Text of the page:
Jun 10 2015

Delayed Cord Clamping and Cord Blood Banking: A Parent’s Guide

Posted by Martin Smithmyer

Parents Have the Opportunity to Bank Cord Blood After Delayed Cord Clamping

With an endorsement by the World Health Organization and recent articles by CNN, NPR, and Huffington Post, delayed cord clamping is at the forefront of labor and delivery decisions like never before. With all the information out there most expecting parents want to know what exactly is delayed cord clamping?

According to the World Health Organization delayed cord clamping is when the umbilical cord is cut 1-3 minutes after birth. Standard practice is to clamp and cut the cord within the first 15-20 seconds of birth.

Some of the potential benefits include:

  • Neurodevelopment benefits such as higher social and fine motor skills
  • Increased Iron levels
  • Additional blood helps sick and preterm babies improve faster

Expecting parents are looking to new research for possible benefits of this practice, including increasing a newborn baby’s iron levels, social and motor skills, and neurodevelopment.

It’s no wonder than that parents are taking this small step right after their delivery to ensure they are giving their child the best possible chances for a healthy start. However, a lot of parents are beginning to wonder how this new practice will affect plans to collect their baby’s cord blood.

The good news is that it’s possible to perform delayed cord clamping and cord blood banking during delivery. According to the American College of Obstetricians and Gynecologists (ACOG), which states that delaying cord clamping for 1.5-3 minutes is ideal. When the cord blood collection is begun no later than 3 minutes, the chances of a viable collection size are high. Americord®, a leader in cord blood, cord tissue, and placenta tissue agrees with the ACOG, and also points to Cord Blood 2.0™, one of the largest advancements in cord blood banking in recent years.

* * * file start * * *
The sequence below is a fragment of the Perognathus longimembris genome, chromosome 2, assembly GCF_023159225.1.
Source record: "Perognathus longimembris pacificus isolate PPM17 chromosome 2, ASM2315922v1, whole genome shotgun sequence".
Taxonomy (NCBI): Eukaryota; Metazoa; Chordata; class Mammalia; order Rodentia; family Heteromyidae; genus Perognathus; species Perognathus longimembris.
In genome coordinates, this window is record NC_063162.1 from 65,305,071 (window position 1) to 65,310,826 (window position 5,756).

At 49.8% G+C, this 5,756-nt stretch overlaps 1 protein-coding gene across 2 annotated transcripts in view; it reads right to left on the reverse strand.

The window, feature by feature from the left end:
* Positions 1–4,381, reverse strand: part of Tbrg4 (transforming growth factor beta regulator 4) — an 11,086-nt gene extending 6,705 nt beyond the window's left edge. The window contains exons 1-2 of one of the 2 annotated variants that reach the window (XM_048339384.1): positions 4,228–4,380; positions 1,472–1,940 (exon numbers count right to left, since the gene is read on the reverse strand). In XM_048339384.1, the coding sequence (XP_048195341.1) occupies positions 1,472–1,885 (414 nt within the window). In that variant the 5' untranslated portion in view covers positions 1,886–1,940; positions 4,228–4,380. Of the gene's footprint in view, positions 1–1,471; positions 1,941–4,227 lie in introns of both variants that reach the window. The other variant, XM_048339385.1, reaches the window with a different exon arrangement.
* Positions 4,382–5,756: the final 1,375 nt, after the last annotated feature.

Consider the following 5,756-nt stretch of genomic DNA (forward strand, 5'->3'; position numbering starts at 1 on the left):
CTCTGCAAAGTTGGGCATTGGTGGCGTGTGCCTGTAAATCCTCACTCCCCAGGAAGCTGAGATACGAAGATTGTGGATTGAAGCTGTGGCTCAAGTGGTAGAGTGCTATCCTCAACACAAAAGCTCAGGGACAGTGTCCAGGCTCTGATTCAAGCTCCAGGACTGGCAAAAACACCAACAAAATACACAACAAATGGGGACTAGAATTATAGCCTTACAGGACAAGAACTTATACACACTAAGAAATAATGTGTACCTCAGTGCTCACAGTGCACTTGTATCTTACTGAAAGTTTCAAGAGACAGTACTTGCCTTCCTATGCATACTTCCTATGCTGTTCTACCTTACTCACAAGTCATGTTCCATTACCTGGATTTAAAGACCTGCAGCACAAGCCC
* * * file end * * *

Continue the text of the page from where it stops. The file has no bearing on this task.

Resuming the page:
With Cord Blood 2.0™, it is now possible to collect up to twice as many stem cells as the industry standard. This means that following the recommendations by the ACOG, parents can do a cord blood collection after delayed cord clamping that results in a viable collection size and volume while still providing their child with the health benefits of delayed cord clamping. Current industry benchmarks for cord blood collections are a minimum of 100 million cells. Given the amount of blood likely to flow out of the placenta at the time of birth, there is typically plenty to be stored for later use. Delayed clamping can provide important value to the baby immediately, and stem cells from cord blood can provide long-term protection. To date, more than 80 diseases have been treated using cord blood stem cells, and they have also be used in transplant medicine in lieu of a bone marrow transplant for leukemia. Growing evidence supports the fact that parents can both delay clamping and store stem cells from cord blood, without choosing one over the other.

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